Media Release | 14 December 2016 | Download PDF
Insulin Discounts Lower Price Burden for Americans, but Insulin Still Not Affordable Worldwide
AMSTERDAM— Researchers conducting a global study into the barriers to insulin access call on Eli Lilly, Novo Nordisk and Sanofi to lower prices for all types of insulin worldwide and for greater transparency of actual prices paid for insulin.
The call follows an acknowledgement by Eli Lilly yesterday that a price burden exists for many insulin users in the United States.
“While we are glad to hear an acknowledgement by a pharmaceutical company that insulin must be more affordable, the evidence we are gathering shows that many insulin users in low- and middle income countries simply cannot access the insulin they need,” said Margaret Ewen, co lead of the Addressing the Challenge and Constraints of Insulin Sources and Supply (ACCISS) Study.
In a soon to be released report, the ACCISS Study found that across 14 low- and middle-income countries, a person on a low wage had to pay, on average, 12 days’ wages to buy 10 ml of rapid-acting insulin (for example, Humalog, Novolog and Apidra) in a private pharmacy. The affordability of this insulin ranged up to 50 days’ wages in Ethiopia. Lower-priced short-acting human insulin was also unaffordable, costing a person an average of five days’ wages per 10ml.
While acknowledging that Novo Nordisk and Eli Lilly have both indicated a need to transform the complex pricing system, David Beran, study co-lead from the University of Geneva, stated that, “Critical to improving insulin affordability is full transparency of actual insulin prices paid by governments, insurers, and insulin users in all countries around the world. This is not only the responsibility of the pharmaceutical industry, but also governments, intermediaries in the insulin supply chain, and civil society.”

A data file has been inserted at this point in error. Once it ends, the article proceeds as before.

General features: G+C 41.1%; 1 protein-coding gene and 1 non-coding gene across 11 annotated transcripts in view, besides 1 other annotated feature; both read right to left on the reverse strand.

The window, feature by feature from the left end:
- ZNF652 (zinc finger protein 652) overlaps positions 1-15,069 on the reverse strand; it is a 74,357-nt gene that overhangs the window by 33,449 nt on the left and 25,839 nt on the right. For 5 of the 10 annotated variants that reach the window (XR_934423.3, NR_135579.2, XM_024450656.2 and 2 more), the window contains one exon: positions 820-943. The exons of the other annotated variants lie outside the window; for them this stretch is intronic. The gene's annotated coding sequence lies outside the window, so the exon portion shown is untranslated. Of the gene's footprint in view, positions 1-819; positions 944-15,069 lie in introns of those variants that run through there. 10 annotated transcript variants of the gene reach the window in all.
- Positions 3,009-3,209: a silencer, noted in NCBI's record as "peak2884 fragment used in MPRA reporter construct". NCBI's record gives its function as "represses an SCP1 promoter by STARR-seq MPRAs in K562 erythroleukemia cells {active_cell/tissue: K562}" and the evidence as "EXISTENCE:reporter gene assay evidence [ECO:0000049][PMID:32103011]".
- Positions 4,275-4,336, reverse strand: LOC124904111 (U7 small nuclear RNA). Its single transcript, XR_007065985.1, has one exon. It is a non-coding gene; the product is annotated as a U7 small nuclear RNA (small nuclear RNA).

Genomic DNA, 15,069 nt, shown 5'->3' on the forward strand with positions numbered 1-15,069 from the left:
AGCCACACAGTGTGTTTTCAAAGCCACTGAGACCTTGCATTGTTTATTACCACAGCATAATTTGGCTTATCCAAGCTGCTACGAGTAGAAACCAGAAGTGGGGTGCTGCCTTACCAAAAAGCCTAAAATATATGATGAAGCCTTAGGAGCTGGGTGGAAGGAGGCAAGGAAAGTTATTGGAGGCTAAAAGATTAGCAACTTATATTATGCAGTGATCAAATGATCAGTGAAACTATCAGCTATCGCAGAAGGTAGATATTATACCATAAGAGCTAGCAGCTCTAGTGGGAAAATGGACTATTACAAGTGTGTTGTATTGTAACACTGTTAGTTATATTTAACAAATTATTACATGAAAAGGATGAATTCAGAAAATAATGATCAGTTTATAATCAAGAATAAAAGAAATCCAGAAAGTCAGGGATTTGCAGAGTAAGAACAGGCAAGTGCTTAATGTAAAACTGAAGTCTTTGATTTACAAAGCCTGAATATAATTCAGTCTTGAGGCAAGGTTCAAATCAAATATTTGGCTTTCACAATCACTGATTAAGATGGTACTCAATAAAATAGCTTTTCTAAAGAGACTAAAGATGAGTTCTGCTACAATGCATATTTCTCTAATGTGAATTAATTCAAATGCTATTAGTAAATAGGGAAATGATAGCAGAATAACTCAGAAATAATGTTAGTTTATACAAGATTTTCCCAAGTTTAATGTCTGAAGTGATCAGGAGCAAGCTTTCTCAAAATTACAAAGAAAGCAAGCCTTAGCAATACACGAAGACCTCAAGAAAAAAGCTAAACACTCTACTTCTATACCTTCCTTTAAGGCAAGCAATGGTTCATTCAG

Insulin is essential for the survival of people living with type 1 diabetes and for the better management of many living with type 2 diabetes. The ACCISS study calls on Novo Nordisk, Eli Lilly, and Sanofi to lower the price of insulins worldwide to ensure that this life-saving medicine is affordable for all. Globally approximately 100 million people need access to insulin for better health outcomes, but half of them face significant barriers in accessing insulin.
Background information for journalists:
The innovative global study, Addressing the Challenge and Constraints of Insulin Sources and Supply (ACCISS), sets out to identify the causes of poor availability and high insulin prices and develop policies and interventions to improve access to this essential medicine, particularly in the world’s most under-served regions. The three-year study involves a unique group of leading international experts as members of the study’s advisory and technical groups. ACCISS is co-led by Margaret Ewen at Health Action International, David Beran from Geneva University Hospitals and the University of Geneva, and Richard Laing from Boston University School of Public Health. To learn more about our findings, please visit our website: http://haiweb.org/what-we-do/acciss/
For interview requests and further information, please contact:
Health Action International
Tel: +31 20 412 4523
Health Action International is the only non-governmental organisation entirely dedicated to strengthening pharmaceutical policy to improve public health. Our staff and global network of members have expertise in virtually all areas of medicines policy, including the price, availability and affordability of medicines, clinical data transparency, intellectual property and pharmaceutical marketing. We pursue advocacy at the patient level and up to the highest levels of government through our ‘official relations’ status with the World Health Organization and respected relationship with the European Medicines Agency. We are financially independent from the pharmaceutical industry.